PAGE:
Respectfully, bylaws don't need this change

By Marjorie Isaacson

A proposed bylaw for the East Village Association would require that all members conduct themselves in a respectful, considerate manner in meetings, and gives the presiding officer the right to expel those persons who are judged to be disrespectful.

I am opposed to this proposed bylaw for several reasons, and suggest that members think about these issues before voting.

One reason I have heard for adding this amendment was that civility in meetings is so essential, the organization wanted to reiterate the commitment with a special mention in the bylaws. We should be respectful in our deportment, but the amendment will not accomplish this.

Just because something is in the bylaws doesn’t guarantee it is carried out successfully. In my years of EVA membership, I have seen the bylaws misused on many occasions, both by people who claim the bylaws say something they don’t and by those ignoring policies that are in the bylaws. I have no desire to be a scold, and I think if we conform to the spirit of the bylaws many mistakes can be forgiven. But I do object to making them needlessly more complicated.

The addition is unnecessary. Like organizations ranging from student councils to Congress, EVA has in its bylaws the requirement to carry out meetings using Robert’s Rules of Order. Robert’s was designed to allow "everyone to be heard and to make decisions without confusion." It also has very specific guidelines about unruly behavior.

Robert’s Rules also have become a standard of behavior because they are really good. They’re well reasoned, comprehensive and hard to improve. When one starts writing another version of how to conduct meetings, one can see how easy it is to get things wrong.

For example, the proposed bylaw refers to "members" only. My guess is that the intent is to guard against disrespectful behavior by anyone attending a meeting, not just members — or at least I’d like to think everyone in a conversation should be held to the same standard. But if the bylaw was adopted as is, it wouldn’t apply to that odd troublemaker who shows up just to disrupt. If we used the tools Robert's gives us, this would enable us to handle such situations.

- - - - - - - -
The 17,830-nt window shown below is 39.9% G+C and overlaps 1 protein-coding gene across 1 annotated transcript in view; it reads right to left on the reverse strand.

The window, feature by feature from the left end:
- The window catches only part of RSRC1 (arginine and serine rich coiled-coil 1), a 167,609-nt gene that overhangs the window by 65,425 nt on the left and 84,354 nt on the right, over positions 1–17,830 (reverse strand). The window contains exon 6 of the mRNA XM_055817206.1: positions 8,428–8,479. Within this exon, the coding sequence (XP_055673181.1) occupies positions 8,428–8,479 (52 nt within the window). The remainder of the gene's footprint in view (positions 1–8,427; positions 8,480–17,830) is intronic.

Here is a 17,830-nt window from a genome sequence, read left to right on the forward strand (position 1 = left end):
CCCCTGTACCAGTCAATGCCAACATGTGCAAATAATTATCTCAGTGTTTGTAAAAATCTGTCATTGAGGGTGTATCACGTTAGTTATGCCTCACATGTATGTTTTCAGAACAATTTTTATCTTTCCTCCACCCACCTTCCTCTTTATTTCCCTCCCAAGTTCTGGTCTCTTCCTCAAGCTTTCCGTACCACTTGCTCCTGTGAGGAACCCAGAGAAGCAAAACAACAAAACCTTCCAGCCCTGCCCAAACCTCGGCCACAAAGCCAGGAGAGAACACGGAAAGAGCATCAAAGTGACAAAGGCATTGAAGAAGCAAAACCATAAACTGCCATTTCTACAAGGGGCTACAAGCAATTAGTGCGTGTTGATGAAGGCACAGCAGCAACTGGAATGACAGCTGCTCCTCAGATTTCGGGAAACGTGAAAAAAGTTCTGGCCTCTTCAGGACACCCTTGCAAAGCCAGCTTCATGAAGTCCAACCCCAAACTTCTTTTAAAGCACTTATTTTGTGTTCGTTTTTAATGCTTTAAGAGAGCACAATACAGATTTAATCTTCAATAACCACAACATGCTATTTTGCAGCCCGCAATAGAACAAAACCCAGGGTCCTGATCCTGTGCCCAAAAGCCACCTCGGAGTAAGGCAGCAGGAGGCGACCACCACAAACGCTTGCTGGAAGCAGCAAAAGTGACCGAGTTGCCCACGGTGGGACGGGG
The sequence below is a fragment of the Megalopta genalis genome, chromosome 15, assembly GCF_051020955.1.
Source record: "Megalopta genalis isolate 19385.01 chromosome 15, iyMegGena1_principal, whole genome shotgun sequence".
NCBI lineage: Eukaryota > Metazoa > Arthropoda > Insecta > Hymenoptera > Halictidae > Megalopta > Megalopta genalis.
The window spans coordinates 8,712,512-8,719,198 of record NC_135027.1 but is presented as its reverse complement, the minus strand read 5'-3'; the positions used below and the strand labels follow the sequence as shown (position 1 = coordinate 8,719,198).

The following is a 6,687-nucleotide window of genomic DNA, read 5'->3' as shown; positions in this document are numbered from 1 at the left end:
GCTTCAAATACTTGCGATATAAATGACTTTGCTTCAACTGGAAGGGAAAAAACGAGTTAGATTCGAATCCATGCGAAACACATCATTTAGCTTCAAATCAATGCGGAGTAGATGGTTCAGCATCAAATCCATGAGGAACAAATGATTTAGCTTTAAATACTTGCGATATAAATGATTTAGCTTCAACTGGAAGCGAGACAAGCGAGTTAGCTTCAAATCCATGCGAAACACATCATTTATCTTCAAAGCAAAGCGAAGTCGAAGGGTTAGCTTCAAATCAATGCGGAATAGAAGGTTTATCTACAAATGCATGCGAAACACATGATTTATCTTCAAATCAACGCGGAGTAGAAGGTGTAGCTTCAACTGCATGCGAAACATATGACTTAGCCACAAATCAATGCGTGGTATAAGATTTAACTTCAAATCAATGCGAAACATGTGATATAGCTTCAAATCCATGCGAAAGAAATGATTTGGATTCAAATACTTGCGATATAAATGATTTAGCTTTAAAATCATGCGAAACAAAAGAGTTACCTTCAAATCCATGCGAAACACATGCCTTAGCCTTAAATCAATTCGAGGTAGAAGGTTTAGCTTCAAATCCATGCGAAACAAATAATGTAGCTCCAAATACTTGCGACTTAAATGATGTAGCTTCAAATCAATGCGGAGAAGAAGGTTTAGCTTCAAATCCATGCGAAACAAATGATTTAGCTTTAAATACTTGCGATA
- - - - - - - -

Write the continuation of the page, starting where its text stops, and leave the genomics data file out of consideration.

Finally, this proposed amendment could be used for scapegoating or to otherwise stifle legitimate differences of opinion. Again I’ve seen a lot of contention at meetings. It’s part of the process. Even the most reasonable people can have real differences of opinion, and the stakes are high: We’re talking about where and how we live.

I’ve also seen people present their opinions in ways that are unfair, petty and hurtful, and I can honestly say that more times than I care to remember I’ve left meeting to go home and cry at things that have been said to me.

But I’ve also seen people state hard, unpopular truths in a less than diplomatic fashion. It's easy to blame the messenger instead of trying to understand what is being said, and why. Exploring these issues is one of the reasons we meet as a community.

I think the danger of marginalizing unpopular opinions is very real with this proposed amendment. Variations on this statement have been attributed to both Thomas Jefferson and Benjamin Franklin: "Any society that will trade a little liberty for a little order will lose both, and deserve neither."

An alternative discussed at the most recent board meeting would be much preferable to my mind. We discussed formalizing a statement that might be used at the opening of every meeting that would serve to set expectations as well as welcome participation. I believe this process, conducted in a sincere and thoughtful manner, would benefit everyone.

All of us, not just the person running the meeting, need to take responsibility for making sure our meetings are all that we want them to be. An amendment that focuses on punitive reactions won’t accomplish that.
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